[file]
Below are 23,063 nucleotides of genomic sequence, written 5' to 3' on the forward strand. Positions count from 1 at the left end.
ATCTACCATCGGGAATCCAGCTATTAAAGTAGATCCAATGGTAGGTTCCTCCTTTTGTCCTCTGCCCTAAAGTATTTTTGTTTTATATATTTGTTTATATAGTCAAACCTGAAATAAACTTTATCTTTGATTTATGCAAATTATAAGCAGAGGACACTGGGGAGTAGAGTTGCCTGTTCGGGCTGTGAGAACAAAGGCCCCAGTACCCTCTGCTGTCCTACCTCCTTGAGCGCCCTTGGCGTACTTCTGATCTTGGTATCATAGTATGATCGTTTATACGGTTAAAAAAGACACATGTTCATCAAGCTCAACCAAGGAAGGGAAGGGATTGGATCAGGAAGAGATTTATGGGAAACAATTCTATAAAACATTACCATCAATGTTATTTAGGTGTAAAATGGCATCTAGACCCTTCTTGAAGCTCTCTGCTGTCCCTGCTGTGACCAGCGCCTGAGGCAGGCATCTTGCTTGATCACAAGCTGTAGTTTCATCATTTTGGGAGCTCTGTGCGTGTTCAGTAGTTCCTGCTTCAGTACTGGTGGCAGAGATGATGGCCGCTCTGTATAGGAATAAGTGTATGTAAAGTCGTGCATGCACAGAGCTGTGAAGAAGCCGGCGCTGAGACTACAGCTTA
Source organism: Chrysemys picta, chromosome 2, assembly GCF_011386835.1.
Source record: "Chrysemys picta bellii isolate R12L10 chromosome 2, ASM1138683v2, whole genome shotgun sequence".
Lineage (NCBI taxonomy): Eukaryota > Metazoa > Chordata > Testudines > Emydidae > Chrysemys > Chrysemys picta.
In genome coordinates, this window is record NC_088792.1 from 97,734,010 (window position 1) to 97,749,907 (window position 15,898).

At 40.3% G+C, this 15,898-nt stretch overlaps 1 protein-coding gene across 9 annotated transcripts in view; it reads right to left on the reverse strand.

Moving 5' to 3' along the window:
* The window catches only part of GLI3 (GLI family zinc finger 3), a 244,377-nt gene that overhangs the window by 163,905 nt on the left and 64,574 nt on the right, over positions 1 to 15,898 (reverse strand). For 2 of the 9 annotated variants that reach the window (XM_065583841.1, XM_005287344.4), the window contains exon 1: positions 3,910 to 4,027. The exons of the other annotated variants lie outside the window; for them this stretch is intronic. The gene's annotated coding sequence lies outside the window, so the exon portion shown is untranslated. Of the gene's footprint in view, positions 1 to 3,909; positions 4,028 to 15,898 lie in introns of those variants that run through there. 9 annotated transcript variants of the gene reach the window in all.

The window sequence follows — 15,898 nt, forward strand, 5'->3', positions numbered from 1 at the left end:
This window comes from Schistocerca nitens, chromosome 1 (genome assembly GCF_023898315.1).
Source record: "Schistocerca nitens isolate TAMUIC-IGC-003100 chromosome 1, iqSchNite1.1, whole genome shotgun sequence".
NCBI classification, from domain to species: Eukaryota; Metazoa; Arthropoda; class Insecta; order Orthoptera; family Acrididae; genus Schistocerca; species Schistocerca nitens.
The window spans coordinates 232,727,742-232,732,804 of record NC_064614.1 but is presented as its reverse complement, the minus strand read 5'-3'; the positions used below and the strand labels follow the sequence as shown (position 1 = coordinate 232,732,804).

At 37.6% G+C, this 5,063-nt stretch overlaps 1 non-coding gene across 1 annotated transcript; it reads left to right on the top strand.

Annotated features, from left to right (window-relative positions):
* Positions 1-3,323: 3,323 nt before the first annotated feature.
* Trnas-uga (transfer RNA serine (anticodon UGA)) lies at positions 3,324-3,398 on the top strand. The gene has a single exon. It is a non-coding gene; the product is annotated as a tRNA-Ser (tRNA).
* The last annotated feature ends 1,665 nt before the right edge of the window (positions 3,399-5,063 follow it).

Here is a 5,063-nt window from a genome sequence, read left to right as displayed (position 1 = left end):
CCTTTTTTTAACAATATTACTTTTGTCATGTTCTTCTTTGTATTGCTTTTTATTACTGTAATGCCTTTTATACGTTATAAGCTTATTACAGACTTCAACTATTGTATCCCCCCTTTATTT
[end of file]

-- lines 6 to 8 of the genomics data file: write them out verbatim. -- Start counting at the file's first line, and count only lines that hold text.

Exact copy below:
In genome coordinates, this window is record NC_088792.1 from 97,734,010 (window position 1) to 97,749,907 (window position 15,898).

At 40.3% G+C, this 15,898-nt stretch overlaps 1 protein-coding gene across 9 annotated transcripts in view; it reads right to left on the reverse strand.

Moving 5' to 3' along the window: